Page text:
Latest news

Britain's largest gold nugget

Image
Vincent Thurkettle from Somerset, South West England is a dedicated treasure hunter and gold prospector who now holds the record of finding the largest gold nugget in the U.K, weighing 97.12 grams (3 oz).
The find was made in 2012 near the shipwreck of the Royal Charter, off the coast of Anglesey,  Northwest Wales, but kept a secret until recently to allow him to search the area thoroughly, undisturbed.
At age 16 Vincent left school and trained as a Chartered Forester, following his studies worked for the Forestry Commission.  He had a keen interest in treasure hunting, also wanted to write a book and in 2005, after filling the position of Deputy Director, decided to retire from his job to pursue his dreams, which he both full filled by making several very valuable finds and writing a book named The Wood Fire Handbook.
He describes his passion for treasure hunting: “Every little speck  of gold I’ve found around the world has been a thrill – the campfires I’ve sat around, the people I…

New discovery from the Benešov Superbolide found 20 years later

Three of the meteorite fragments found by mr. Spurný and his team.

Meteorite fragments from a famous Superbolide named Benešov, which occured more than 20 years ago in the skies of the Czech Republic, has been discovered. These spectacular events are relatively rare and due to the force of the impact causing displacement during the collusion and other natural causes like wind speed at the time the fragments enter the atmosphere, makes it difficult to pin point the exact location where they have fallen on Earth.The Benešov Superbolide was recorded by the European Fireball Network during systematic photographic observations and certainly produced multiple meteorite fall with thousands of fragments, but despite many attempts, none were found even years after the fall.The recent discovery was made possible when mr. Pavel Spurný of the Astronomical Institute of the Academy of Sciences of the Czech Republic, and his colleagues used improved methods to analyze the records of the data of the event. With revised trajectory they pin pointed a new impact location which was moved approximately 330 meters from the previous inaccurately generated data.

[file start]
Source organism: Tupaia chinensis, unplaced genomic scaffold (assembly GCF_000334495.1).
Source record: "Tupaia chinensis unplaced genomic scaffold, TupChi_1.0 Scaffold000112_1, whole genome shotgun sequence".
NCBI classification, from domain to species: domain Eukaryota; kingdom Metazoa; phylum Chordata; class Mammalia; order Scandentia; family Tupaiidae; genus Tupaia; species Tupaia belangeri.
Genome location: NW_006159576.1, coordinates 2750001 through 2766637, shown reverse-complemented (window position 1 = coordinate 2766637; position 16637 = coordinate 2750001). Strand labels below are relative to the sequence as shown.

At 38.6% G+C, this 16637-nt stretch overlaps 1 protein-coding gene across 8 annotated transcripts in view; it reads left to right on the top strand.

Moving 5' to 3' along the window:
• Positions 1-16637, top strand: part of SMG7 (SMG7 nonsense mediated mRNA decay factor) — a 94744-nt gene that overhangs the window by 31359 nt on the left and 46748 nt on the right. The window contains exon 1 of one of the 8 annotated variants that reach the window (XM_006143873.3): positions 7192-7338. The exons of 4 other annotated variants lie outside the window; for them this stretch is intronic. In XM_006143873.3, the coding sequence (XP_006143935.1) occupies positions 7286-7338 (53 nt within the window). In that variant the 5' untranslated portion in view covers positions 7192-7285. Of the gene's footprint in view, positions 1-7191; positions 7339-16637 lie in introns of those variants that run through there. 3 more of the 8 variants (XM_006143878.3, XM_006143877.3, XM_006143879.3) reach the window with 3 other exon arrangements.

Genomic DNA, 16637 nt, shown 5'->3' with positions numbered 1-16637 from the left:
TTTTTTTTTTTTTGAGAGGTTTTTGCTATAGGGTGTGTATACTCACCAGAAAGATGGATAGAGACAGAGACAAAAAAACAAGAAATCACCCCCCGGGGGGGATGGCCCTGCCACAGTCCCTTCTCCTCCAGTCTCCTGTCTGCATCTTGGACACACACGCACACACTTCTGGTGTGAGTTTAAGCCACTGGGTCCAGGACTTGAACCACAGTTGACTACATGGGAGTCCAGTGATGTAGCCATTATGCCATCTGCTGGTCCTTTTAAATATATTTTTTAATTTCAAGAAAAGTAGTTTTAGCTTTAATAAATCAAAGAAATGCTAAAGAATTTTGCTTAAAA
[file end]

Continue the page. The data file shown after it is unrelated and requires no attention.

The revised projectory pin pointed the accurate impact location

The location where any meteorite remains is calculated to have fallen lies in an agricultural field which has been ploughed multiple times since the event, and is subjected to winter frosts reaching a depth of 30 cm. It is likely that any meteorite fragments will have been buried at depth of 30-40 cm.Such conditions are far from ideal for searching for the meteorite remains, however spectrographic analysis suggested that it was chondritic in nature, and likely to have a very high iron content, resulting in metal detectors forming an important role in the locating of meteorites laying undiscovered buried in the Earth. Spurný therefore assembled a team of about 20 searchers equipped with metal detectors following the gain of permission from the landowner and made a series of transverse scans of the field a few hundred meters long and about fifteen meters wide, centered on the calculated line of highest probability for meteorite finds.

View of the Benešov Superbolide when it occurred more than 20 years ago.

The team found four small, highly-weathered meteorites that are of three different mineralogical types. The probability that these four fragments come from different meteoroids and were found by chance at the same place is estimated to be 1 in 100,000 or less which provided important information about the Benešov meteoroid and lead to the discovery that it was heterogeneous. After the Almahata Sitta fall, this is the second occurance of heterogeneous composition that has been found. It raises the possibility that a significant fraction of all asteroids are heterogeneous and that they are strongly reprocessed by collisions with other asteroids in the main belt.Hunting for meteorite fragments is highly profitable. Because of their scarcity, they are priced and sold by the gram. Availability, size of the specimen, and the amount and quality of preparation that went into the piece also affects the price.  One small piece can cost as much as £6,500.

Comments

Popular posts from this blog

Gilded horse mounts of Viking confidant of the king found in Denmark

Beginner's luck for 3 Year old boy who unearths Medieval reliquary worth £70 000

Beachcomber discovers mysterious hoard of more than 100 foreign coins